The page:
Peyton Manning has for years been one of the most dominant quarterbacks in the entire National Football League. He puts up great numbers year after year, and those number play a big part in how successful the Colts have been during that time too.
Manning is also one of the most popular players in the NFL too. Here though are five things you may not know about the great Peyton Manning.
I’ll Second That!
Through the 2009 NFL season, Peyton Manning had thrown more touchdown passes in the second quarter than at any other time of the game. He had connected for a touchdown 85 times in the fourth quarter, 86 in the first quarter, 91 in the third quarter, and 104 times in the second quarter.
Houston, You Have A Problem
The Houston Texans are the team that Manning has thrown the most touchdown passes against during his career. The Texans have given up 37 TD passes to him over the years. This is just three more than the second place team on that list, the Jacksonville Jaguars.
No Question He Should Be First
Peyton Manning’s first touchdown pass came in the fourth quarter of a week one 24-15 loss to the Miami Dolphins during his rookie season. It went for six yards and was caught by wide receiver Marvin Harrison.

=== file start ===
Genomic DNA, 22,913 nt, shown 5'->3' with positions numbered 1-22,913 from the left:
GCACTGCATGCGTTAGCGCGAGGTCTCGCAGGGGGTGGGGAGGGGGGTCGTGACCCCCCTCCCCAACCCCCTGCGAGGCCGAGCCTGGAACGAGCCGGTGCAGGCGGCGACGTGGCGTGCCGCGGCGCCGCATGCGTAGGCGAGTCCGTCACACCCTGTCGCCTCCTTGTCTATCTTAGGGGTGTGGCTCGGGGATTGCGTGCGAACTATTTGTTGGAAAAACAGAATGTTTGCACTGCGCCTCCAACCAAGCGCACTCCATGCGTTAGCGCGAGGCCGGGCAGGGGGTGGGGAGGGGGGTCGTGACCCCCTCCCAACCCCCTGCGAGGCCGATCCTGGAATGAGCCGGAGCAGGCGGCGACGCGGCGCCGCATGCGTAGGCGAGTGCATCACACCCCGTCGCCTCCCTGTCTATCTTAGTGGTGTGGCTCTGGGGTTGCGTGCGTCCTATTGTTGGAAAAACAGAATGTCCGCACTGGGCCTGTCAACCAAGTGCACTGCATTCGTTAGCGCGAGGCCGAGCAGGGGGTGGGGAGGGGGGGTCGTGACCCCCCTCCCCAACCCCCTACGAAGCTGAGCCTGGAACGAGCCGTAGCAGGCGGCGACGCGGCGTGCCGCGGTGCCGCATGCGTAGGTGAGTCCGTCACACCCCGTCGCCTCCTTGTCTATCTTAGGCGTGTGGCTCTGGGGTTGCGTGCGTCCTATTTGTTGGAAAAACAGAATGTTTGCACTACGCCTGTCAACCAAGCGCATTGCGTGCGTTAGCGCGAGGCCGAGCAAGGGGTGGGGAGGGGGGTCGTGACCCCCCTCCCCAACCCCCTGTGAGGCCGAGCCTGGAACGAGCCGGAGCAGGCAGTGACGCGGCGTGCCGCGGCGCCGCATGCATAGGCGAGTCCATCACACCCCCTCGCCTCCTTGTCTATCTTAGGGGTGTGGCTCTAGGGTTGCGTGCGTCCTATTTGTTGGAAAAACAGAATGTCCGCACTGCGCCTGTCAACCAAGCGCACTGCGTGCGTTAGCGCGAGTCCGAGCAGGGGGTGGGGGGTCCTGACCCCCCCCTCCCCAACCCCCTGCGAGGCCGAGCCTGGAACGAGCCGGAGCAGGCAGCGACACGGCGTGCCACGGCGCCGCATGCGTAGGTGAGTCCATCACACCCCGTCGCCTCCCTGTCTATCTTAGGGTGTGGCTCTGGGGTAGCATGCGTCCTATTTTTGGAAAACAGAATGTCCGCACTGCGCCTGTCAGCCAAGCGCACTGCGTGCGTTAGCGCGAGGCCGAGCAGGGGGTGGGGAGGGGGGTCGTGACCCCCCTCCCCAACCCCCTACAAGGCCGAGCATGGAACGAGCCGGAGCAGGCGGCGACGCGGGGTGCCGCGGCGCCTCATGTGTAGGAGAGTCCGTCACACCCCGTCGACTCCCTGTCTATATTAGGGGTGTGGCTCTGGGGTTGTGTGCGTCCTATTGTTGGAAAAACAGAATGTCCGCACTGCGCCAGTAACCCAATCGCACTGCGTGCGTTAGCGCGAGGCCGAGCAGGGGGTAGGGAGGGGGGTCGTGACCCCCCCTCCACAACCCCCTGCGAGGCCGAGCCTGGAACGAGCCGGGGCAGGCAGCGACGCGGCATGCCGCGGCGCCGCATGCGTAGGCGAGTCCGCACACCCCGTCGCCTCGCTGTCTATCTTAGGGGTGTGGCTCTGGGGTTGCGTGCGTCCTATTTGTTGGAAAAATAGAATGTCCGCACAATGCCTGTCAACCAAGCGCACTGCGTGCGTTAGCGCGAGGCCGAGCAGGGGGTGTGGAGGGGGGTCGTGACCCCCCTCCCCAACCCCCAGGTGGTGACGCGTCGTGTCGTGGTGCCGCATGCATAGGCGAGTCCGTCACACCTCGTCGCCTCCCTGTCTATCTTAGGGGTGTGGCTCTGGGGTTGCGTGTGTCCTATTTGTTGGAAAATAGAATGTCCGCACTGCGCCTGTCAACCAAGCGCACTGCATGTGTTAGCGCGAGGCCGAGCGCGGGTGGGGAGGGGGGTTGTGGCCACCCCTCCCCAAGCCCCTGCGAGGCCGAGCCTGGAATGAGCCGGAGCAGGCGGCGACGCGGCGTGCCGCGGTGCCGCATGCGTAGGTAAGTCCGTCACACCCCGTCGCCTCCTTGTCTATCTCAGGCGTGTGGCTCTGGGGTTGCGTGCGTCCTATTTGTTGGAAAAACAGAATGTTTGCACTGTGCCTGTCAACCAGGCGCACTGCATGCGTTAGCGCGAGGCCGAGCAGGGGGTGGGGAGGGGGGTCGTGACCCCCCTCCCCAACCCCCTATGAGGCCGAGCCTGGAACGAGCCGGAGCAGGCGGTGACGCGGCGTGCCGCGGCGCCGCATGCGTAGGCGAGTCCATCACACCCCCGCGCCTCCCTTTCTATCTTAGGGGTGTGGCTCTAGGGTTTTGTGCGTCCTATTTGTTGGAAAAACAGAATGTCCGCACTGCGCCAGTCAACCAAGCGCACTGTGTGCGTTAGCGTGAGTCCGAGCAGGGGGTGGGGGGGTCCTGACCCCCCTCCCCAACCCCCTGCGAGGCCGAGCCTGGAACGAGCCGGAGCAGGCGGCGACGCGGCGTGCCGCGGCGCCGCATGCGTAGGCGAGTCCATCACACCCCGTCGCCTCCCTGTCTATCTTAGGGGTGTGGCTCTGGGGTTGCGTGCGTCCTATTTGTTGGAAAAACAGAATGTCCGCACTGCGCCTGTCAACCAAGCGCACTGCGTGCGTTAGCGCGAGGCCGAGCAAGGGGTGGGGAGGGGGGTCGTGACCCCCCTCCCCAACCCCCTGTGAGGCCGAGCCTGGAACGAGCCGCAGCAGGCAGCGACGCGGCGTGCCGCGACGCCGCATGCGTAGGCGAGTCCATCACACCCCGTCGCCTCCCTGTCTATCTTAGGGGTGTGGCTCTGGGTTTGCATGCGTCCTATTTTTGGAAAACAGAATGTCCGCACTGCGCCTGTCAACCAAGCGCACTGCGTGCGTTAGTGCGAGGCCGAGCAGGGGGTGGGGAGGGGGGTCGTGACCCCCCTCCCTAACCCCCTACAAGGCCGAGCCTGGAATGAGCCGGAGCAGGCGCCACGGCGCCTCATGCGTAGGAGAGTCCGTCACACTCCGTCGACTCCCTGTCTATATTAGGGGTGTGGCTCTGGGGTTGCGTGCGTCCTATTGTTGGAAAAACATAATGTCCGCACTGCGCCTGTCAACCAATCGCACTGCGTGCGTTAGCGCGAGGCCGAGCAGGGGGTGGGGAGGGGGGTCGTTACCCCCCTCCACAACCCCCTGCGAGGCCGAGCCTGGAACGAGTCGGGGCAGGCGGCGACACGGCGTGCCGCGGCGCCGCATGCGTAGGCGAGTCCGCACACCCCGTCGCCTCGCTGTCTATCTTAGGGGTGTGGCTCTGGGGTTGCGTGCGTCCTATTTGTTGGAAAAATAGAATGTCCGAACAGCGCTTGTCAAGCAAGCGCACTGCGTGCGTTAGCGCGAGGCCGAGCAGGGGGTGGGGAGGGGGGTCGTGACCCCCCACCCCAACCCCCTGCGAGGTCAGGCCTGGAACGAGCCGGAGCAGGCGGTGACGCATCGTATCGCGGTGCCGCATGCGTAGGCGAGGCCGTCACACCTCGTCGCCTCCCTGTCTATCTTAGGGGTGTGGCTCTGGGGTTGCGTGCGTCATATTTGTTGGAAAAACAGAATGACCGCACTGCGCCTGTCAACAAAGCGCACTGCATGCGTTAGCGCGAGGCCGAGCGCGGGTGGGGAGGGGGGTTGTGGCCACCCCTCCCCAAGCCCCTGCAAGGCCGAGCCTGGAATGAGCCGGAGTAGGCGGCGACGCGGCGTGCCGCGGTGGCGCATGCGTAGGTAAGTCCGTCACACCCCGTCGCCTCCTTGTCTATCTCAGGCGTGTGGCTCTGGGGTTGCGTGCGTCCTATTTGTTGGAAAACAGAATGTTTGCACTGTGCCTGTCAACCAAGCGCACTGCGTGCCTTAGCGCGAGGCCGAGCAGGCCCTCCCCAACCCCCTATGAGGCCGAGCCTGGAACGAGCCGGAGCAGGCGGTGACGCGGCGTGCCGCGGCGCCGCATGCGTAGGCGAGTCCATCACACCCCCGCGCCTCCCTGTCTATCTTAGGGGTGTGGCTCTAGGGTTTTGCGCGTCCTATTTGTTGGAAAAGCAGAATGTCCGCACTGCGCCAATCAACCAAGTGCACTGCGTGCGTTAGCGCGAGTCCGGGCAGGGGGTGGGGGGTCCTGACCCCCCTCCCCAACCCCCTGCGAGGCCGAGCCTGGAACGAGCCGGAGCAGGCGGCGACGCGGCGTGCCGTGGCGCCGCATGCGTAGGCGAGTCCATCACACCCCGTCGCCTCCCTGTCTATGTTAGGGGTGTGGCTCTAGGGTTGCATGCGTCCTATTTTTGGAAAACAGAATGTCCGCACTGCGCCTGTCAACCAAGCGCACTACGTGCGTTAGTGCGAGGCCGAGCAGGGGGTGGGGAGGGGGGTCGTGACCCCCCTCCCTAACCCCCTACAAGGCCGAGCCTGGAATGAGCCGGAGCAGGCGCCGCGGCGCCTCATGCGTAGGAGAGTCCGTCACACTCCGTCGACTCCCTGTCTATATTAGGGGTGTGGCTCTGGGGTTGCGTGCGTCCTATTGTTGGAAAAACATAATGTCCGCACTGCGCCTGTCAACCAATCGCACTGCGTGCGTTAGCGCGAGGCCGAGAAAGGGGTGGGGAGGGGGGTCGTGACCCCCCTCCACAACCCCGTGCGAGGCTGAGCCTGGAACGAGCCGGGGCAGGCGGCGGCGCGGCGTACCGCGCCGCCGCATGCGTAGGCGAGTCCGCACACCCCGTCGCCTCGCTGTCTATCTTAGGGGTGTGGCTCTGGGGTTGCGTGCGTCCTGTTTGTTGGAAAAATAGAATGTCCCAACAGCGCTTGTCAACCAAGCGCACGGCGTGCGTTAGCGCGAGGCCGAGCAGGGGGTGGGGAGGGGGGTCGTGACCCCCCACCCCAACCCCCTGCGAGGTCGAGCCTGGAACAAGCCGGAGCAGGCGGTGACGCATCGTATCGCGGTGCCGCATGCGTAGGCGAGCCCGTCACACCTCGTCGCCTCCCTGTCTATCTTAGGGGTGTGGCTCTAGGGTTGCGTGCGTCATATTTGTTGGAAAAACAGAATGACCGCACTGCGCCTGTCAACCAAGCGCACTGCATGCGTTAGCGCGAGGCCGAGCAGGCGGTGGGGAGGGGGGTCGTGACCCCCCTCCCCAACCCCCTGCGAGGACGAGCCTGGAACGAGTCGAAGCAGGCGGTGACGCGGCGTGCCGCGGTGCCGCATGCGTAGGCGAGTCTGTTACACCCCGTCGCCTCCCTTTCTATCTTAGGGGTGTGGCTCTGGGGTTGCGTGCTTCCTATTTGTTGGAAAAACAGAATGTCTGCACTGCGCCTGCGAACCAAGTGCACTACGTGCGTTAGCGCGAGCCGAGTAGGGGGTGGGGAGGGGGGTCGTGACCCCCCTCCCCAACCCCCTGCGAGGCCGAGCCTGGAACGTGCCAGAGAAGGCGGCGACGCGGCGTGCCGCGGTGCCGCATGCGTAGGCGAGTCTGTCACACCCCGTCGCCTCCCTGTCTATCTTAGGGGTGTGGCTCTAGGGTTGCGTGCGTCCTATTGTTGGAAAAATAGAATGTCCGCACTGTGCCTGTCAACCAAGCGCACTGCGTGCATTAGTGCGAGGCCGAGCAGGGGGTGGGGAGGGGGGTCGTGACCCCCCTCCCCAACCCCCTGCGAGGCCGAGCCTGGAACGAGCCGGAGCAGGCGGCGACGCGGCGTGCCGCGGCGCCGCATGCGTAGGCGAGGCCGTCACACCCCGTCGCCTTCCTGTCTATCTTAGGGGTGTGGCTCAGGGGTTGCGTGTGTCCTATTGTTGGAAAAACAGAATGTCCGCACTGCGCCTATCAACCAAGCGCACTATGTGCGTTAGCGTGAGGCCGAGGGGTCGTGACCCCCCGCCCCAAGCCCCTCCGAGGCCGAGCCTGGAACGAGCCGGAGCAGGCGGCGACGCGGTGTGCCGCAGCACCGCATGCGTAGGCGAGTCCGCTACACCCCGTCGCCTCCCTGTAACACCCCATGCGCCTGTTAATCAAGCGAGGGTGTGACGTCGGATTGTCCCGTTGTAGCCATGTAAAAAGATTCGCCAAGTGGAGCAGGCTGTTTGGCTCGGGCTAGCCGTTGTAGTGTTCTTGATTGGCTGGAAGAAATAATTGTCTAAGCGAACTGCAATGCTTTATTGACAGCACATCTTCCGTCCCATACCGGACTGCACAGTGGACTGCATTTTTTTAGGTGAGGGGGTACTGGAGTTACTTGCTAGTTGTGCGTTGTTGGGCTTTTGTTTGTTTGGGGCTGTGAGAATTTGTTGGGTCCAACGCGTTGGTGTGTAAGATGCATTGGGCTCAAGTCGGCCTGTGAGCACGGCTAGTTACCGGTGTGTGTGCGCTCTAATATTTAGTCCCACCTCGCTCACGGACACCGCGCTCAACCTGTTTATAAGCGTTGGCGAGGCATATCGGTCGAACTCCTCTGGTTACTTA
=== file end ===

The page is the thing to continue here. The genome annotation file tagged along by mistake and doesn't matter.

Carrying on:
Who Caught The Most?
No player has caught more touchdown passes from Manning than wide receiver Marvin Harrison with an amazing 112. This wasn’t always the case though. For a two week period early in his rookie season, the leading receiver in touchdown passes from Peyton Manning was Marshall Faulk. Harrison and Torrance Small tied Faulk the next week, then Harrison passed him the week after that and to this day has never relinquished the lead in that category.
Stoked About That One Extra Yard
The longest regular season touchdown pass Manning has to his credit came in 2001. It was in the first quarter of a 34-20 loss to the New Orleans Saints at about the midway point of the season. It went for 86 yards and was caught by tight end Marcus Pollard. His longest post season touchdown pass however came two seasons later in a 41-10 playoff victory over the Denver Broncos. The fourth of his five touchdown passes that day went for 87 yards, just one yard more, and was caught by wide receiver Brandon Stokley.